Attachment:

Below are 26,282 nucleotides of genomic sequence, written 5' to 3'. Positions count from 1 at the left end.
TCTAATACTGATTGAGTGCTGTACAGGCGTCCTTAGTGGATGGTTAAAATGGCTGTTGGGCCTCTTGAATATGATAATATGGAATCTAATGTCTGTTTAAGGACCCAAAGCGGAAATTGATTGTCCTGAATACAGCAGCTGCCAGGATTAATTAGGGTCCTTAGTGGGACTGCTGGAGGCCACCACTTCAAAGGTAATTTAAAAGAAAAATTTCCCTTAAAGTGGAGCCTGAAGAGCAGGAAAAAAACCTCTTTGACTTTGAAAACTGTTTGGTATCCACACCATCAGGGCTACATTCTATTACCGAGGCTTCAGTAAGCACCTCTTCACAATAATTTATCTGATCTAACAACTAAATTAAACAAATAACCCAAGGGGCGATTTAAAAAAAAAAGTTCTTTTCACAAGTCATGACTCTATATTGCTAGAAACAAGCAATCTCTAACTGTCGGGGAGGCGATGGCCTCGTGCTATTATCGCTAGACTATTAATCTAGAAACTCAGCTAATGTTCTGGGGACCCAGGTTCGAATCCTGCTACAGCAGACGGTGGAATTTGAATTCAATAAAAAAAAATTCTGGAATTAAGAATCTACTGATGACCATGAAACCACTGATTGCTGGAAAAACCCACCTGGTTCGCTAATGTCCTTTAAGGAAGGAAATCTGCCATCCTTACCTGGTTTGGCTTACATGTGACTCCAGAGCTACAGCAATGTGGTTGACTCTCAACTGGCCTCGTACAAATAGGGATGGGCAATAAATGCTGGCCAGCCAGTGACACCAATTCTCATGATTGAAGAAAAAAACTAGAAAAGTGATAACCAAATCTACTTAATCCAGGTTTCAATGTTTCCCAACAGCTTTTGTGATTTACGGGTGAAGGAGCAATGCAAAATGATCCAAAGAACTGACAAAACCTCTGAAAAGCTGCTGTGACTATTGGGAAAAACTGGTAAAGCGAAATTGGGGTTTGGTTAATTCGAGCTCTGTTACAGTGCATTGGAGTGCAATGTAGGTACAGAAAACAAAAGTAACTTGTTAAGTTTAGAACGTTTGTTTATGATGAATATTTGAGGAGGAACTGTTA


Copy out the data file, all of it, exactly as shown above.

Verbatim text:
Below are 26,282 nucleotides of genomic sequence, written 5' to 3'. Positions count from 1 at the left end.
TCTAATACTGATTGAGTGCTGTACAGGCGTCCTTAGTGGATGGTTAAAATGGCTGTTGGGCCTCTTGAATATGATAATATGGAATCTAATGTCTGTTTAAGGACCCAAAGCGGAAATTGATTGTCCTGAATACAGCAGCTGCCAGGATTAATTAGGGTCCTTAGTGGGACTGCTGGAGGCCACCACTTCAAAGGTAATTTAAAAGAAAAATTTCCCTTAAAGTGGAGCCTGAAGAGCAGGAAAAAAACCTCTTTGACTTTGAAAACTGTTTGGTATCCACACCATCAGGGCTACATTCTATTACCGAGGCTTCAGTAAGCACCTCTTCACAATAATTTATCTGATCTAACAACTAAATTAAACAAATAACCCAAGGGGCGATTTAAAAAAAAAAGTTCTTTTCACAAGTCATGACTCTATATTGCTAGAAACAAGCAATCTCTAACTGTCGGGGAGGCGATGGCCTCGTGCTATTATCGCTAGACTATTAATCTAGAAACTCAGCTAATGTTCTGGGGACCCAGGTTCGAATCCTGCTACAGCAGACGGTGGAATTTGAATTCAATAAAAAAAAATTCTGGAATTAAGAATCTACTGATGACCATGAAACCACTGATTGCTGGAAAAACCCACCTGGTTCGCTAATGTCCTTTAAGGAAGGAAATCTGCCATCCTTACCTGGTTTGGCTTACATGTGACTCCAGAGCTACAGCAATGTGGTTGACTCTCAACTGGCCTCGTACAAATAGGGATGGGCAATAAATGCTGGCCAGCCAGTGACACCAATTCTCATGATTGAAGAAAAAAACTAGAAAAGTGATAACCAAATCTACTTAATCCAGGTTTCAATGTTTCCCAACAGCTTTTGTGATTTACGGGTGAAGGAGCAATGCAAAATGATCCAAAGAACTGACAAAACCTCTGAAAAGCTGCTGTGACTATTGGGAAAAACTGGTAAAGCGAAATTGGGGTTTGGTTAATTCGAGCTCTGTTACAGTGCATTGGAGTGCAATGTAGGTACAGAAAACAAAAGTAACTTGTTAAGTTTAGAACGTTTGTTTATGATGAATATTTGAGGAGGAACTGTTA